Moving to our region, and Australia will dominate the headline today with the local earnings season coming to a close; headline acts include Woolworths, Harvey Norman and Challenger financial. But what is even more important today is the 11:30 (AEDT) capex announcement - UBS has labelled this result as the most important financial release this year.
This figure will have a double-edged effect (both can be taken as a possible I believe). First the result can come in on the upside. This means businesses are budgeting for expansion and are ready to spend up in the current climate, not just for the remainder of FY13 but also for the full-year of FY14 (June 30 next year). It will mean GDP should increase over the coming quarters, cyclical stocks should start to leg up on their yield-playing peers and the ‘wall of worry’ in this country should begin to crumble as funds flow out of safe-haven assets and into business and equity investment alike.
Or, the figures come in on the down side. If this is the case, the RBA’s call that the non-mining sectors are on the up is not happening as fast as expected. It would almost certainly lead to additional rate cuts, (currently markets are only pricing in two cuts this year and this would add a third). It would also re-enforce the current yield-play trade in our market. Additional rate cuts would see investors piling into big yield-play names as they look for income support rather than growth to sustain their portfolios, and will push our market higher still. Like I said, this result will either drive investment or drive the RBA to cut rates; both outcomes can be seen as positives.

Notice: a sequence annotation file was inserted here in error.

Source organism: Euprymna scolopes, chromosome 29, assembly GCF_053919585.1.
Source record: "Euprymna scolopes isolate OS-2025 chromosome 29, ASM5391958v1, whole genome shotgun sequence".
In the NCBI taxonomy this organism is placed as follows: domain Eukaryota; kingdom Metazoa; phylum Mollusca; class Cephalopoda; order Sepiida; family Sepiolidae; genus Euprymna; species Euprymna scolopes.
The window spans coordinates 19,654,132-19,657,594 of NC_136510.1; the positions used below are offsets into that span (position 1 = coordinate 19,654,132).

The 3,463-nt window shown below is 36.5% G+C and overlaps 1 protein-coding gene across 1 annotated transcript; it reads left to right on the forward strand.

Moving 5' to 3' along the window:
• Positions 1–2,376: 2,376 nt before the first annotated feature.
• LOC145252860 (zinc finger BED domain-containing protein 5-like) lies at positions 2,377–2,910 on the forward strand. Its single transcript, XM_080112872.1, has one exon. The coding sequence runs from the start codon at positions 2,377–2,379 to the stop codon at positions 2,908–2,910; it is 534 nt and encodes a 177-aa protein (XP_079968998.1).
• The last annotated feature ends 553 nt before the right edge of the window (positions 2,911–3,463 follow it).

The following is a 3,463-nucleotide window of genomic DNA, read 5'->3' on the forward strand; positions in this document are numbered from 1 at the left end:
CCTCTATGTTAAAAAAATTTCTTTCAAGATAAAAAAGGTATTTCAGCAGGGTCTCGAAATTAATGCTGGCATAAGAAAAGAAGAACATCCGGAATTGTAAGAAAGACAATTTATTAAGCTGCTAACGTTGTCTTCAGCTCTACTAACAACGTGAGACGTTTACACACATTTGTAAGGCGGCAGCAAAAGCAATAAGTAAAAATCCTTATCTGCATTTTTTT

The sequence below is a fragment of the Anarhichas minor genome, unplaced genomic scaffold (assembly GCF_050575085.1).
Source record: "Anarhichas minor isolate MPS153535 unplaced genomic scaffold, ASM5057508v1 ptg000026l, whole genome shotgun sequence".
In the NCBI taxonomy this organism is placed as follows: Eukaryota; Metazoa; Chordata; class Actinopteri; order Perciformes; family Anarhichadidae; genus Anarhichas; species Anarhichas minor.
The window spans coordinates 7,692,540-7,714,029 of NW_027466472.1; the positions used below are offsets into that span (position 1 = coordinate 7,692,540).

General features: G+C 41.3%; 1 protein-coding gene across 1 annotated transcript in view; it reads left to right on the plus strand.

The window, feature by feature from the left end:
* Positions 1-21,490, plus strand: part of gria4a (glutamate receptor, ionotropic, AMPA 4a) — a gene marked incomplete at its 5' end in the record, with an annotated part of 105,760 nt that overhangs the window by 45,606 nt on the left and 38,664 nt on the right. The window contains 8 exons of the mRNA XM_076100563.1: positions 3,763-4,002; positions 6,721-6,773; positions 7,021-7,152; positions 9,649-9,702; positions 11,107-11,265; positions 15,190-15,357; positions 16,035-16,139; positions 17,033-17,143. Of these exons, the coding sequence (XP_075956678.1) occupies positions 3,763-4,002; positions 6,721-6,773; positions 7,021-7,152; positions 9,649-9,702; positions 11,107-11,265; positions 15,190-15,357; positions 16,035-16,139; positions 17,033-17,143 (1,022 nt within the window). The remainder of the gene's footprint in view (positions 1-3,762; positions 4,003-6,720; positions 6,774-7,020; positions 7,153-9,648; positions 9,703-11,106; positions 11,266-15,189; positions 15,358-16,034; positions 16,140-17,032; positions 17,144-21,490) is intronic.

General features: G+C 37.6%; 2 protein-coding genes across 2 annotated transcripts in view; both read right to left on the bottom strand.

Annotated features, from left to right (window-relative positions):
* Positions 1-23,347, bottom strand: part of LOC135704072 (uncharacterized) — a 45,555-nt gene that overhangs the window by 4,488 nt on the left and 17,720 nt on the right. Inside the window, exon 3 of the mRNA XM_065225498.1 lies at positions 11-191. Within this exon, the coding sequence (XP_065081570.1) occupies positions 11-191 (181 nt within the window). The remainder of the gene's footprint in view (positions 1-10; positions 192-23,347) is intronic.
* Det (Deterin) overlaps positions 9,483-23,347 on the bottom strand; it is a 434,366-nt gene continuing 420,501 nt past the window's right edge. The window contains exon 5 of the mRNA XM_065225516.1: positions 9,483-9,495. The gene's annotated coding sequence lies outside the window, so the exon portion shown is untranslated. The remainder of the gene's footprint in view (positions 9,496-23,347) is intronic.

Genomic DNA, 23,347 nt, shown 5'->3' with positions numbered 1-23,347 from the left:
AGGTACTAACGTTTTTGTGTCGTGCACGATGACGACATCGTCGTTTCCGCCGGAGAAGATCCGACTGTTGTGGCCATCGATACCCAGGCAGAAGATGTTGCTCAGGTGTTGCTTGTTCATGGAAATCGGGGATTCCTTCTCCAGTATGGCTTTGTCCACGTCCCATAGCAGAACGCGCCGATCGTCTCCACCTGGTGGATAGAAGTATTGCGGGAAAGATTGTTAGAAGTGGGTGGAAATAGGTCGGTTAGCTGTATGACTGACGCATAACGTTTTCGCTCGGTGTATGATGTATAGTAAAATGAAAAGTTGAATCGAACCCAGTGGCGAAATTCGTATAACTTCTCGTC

Moving to the open, we are calling the ASX 200 up 45 points to 5078 (0.89%) as our market plays follow the leader. Watch the yield-plays today, particularly the banks, and as the capex figures come through, Telstra, Wesfarmers and Woolworths should also see jumps on poor data. The materials space looks like it may also catch a ride north, with BHP’s ADR suggesting BHP will add 25 cents to $36.92 (0.68%) today, even with commodities sliding overnight.
It would be remiss of me not to talk about the end of the month. February has shown that there are still fundamental differences between cyclical and defensive stocks; defensives still have the wood on their cyclical peers as their earnings increased, as did their dividend yields. Today will see February closing at least 3.6% up for the month, with today adding a cherry to it with a strong finish.
Market Price at 8:00am AEST Change Since Australian Market Close Percentage Change
AUD/USD 1.0236 0.0019 0.19%
ASX (cash) 5077 40 0.79%
US DOW (cash) 14075 202 1.45%
US S&P (cash) 1519.3 23.8 1.59%
UK FTSE (cash) 6362 88 1.41%
German DAX (cash) 7713 89 1.16%
Japan 225 (cash) 11437 105 0.93%
Rio Tinto Plc (London) 35.35 0.35 1.01%
BHP Billiton Plc (London) 20.95 0.12 0.59%
BHP Billiton Ltd. ADR (US) (AUD) 36.93 0.24 0.65%
US Light Crude Oil (April) 92.86 0.22 0.24%
Gold (spot) 1596.95 -14.7 -0.91%
Aluminium (London) 2019 -11 -0.55%
Copper (London) 7863 -38 -0.47%
Nickel (London) 16738 -3 -0.01%
Zinc (London) 2312 -3 -0.14%
Iron Ore 151.9 0.0 0.00%